Bank merger activity remains strong into second half

2016 Mid-Year Economic Forecast

The Wisconsin banking industry enters the second half of the year profitable and healthy, with strategic opportunities on the horizon.

The state’s 238 FDIC-insured financial institutions reported first quarter net income of $265 million up from $259 million in the first quarter of 2015. The second quarter data has not yet been released.

Bank vault-97135283-shutterstockLending was up in the first quarter, with $76.1 billion in total loans and leases, compared with $71.6 billion in the same period last year.

And Wisconsin’s 144 state-chartered credit unions also saw profits and lending increase in the first quarter. Net income totaled $72.3 million in the first quarter, up from $67.8 million in the same period last year.

Credit unions lent $22.5 billion in the first quarter, up 10.2 percent from $20.4 billion in the first quarter of 2015.

Wisconsin Bankers Association president and chief executive officer Rose Oswald Poels said lending activity will continue to be strong in the second half of the year.

Wisconsin bank mergers continued at a rapid pace in the first half of 2016, and many of them involved banks based in southeastern Wisconsin.

Oswald Poels in February predicted a five to seven percent increase in Wisconsin bank merger activity this year, but the robust activity levels have exceeded her expectations already, she said.

“We’ll probably end up closer to 12 percent (increase in state bank merger activity) for the whole calendar year,” Oswald Poels said.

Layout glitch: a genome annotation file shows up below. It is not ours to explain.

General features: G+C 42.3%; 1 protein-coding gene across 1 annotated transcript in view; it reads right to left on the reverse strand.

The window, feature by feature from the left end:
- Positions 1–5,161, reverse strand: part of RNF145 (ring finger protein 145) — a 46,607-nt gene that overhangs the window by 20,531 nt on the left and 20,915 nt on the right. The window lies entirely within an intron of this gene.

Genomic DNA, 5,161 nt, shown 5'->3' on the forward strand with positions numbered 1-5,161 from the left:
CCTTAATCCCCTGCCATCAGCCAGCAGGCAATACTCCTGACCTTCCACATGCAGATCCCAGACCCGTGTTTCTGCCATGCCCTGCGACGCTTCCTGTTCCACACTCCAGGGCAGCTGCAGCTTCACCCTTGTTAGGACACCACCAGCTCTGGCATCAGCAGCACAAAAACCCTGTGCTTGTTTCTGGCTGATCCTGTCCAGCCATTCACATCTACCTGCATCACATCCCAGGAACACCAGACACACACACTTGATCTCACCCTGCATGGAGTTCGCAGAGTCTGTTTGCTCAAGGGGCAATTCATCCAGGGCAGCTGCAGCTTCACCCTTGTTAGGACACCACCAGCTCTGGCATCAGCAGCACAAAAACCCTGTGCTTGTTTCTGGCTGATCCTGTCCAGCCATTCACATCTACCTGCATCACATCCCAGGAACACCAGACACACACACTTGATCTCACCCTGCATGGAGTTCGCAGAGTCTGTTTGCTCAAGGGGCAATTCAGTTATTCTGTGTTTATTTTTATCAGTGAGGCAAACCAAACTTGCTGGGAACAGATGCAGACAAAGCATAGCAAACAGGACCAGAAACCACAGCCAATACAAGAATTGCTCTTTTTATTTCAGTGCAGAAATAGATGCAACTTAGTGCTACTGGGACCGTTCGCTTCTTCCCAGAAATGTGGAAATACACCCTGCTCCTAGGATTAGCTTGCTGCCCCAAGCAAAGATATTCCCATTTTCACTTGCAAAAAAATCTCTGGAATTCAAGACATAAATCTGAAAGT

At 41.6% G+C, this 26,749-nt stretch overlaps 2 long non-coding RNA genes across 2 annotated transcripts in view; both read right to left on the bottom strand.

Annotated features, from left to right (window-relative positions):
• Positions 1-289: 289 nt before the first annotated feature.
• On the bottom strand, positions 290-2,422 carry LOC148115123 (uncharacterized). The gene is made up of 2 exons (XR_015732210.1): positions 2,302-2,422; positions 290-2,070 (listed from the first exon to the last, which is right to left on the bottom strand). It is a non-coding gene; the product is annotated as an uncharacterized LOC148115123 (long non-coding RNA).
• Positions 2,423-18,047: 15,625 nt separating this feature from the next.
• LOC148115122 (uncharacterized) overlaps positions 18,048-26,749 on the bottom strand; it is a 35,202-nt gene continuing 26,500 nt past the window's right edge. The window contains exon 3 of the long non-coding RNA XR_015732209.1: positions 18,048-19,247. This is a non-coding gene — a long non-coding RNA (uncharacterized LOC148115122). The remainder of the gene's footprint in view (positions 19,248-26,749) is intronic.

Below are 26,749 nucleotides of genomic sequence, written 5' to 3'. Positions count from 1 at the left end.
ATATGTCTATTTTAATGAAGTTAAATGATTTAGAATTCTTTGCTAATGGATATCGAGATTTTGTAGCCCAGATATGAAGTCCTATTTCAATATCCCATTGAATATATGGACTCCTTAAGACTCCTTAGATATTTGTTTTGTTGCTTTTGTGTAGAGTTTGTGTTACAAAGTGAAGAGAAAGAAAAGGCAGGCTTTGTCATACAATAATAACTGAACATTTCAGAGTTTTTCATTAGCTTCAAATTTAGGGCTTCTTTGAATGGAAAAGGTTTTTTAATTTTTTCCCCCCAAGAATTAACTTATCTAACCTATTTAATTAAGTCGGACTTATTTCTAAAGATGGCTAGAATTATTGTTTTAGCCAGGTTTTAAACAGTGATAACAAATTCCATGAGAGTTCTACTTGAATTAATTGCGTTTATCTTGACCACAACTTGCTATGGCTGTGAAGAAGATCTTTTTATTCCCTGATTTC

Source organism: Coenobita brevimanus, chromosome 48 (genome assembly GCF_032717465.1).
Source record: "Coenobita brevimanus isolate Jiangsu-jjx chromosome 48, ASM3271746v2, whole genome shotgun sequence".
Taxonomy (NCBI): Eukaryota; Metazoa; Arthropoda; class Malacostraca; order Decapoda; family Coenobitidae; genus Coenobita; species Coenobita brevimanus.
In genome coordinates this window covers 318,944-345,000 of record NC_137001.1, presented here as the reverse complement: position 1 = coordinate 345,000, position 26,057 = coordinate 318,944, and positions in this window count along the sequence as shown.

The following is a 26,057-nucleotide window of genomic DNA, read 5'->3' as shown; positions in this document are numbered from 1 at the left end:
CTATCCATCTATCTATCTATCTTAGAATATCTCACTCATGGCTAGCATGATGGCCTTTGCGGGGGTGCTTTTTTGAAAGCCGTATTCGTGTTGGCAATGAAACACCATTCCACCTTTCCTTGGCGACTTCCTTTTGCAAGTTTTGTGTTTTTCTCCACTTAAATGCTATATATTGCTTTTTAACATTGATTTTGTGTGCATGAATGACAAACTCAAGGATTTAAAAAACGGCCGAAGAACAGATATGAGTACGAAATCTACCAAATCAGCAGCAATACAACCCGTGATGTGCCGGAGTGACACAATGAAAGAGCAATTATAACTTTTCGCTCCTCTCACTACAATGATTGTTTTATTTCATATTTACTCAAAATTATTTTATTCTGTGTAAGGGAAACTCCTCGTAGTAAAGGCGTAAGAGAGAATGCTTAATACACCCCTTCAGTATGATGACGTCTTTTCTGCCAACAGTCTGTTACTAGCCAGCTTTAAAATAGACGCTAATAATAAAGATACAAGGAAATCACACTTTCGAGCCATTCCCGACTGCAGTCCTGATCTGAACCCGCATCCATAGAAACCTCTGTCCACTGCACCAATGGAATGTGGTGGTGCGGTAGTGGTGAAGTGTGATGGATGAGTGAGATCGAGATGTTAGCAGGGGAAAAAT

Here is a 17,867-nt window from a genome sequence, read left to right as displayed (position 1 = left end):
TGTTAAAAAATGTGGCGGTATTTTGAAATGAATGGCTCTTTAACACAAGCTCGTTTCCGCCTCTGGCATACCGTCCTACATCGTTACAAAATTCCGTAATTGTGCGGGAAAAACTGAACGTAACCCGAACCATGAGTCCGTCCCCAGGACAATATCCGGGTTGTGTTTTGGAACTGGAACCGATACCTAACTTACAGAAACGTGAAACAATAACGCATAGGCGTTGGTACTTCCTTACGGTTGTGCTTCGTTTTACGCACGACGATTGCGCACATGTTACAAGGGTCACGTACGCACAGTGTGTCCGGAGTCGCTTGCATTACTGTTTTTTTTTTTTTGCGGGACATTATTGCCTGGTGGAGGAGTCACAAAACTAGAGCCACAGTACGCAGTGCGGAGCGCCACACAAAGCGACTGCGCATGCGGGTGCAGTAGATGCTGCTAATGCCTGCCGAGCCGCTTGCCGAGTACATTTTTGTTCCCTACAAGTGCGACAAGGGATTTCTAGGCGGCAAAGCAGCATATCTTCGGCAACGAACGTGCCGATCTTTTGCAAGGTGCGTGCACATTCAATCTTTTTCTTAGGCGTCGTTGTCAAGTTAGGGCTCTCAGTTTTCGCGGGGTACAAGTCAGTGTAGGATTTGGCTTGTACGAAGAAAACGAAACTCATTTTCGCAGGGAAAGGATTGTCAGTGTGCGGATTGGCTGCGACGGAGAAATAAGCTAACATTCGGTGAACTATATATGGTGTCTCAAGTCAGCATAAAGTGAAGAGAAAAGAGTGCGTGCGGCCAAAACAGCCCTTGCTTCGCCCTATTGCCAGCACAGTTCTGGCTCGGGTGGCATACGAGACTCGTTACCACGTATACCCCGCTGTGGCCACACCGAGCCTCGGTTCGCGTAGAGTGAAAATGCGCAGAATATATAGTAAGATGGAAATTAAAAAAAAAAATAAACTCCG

This is in keeping with the trend toward increasing merger activity; 2015 saw nine Wisconsin bank mergers, up from six in 2014 and two each year from 2011 to 2013.

“Part of that is probably because banks are much stronger today,” Oswald Poels said, noting higher earnings, increased loan demand and stable deposits.

In addition, succession concerns, shareholder liquidity needs and the increasing expenses devoted to banking technology and compliance have driven much of the community bank merger activity, she said.

In the first half of 2016, Racine-based Johnson Bank parent Johnson Financial Group closed on its acquisition of Milwaukee-based Cleary Gull Advisors Inc.  and Rosemont, Illinois-based Wintrust Financial Corp. completed its $25.1 million acquisition of Pewaukee-based Foundations Bank parent Generations Bancorp Inc.

Several of the announced mergers will close in the second half of 2016.

Brookfield-based North Shore Bank’s acquisition of West Allis-based Layton State Bank parent Layton Park Financial Group Inc. is expected to close in the fourth quarter.

The $105 million purchase of Brookfield-based Ridgestone Bank by Chicago-based Byline Bancorp Inc. is expected to close late this year.

Fond du Lac-based NEB Corp., which owns both American Bank and National Exchange Bank & Trust, plans to merge the two banks, which have southeastern Wisconsin branches, under the National Exchange name in the second half of the year.

There were a few darker spots for the local banking industry in the first half of the year, though. Activist investors took aim at Brown Deer-based Bank Mutual Corp. and Waukesha-based CIB Marine Bancshares Inc. North Milwaukee State Bank was closed by the Wisconsin Department of Financial Institutions and a North Carolina bank assumed its deposits. Also, JPMorgan Chase announced it would lay off 135 employees in Milwaukee—because of the improved economy resulting in fewer mortgage defaults.

Looking ahead, banks will continue to be challenged by low interest rates and will seek yield in other parts of their business, such as trust services, insurance or investments, Oswald Poels said.

“With the actions over in Great Britain, it looks like The Fed is changing their mind about interest rate increases the rest of the year, so that certainly will affect banks in Wisconsin and across the country, as well,” she said. “Some of what they’re seeing, because of the loan volume growing, they’re helping their bottom line out by putting more loans on the books.”

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Molly Dill, former BizTimes Milwaukee managing editor.

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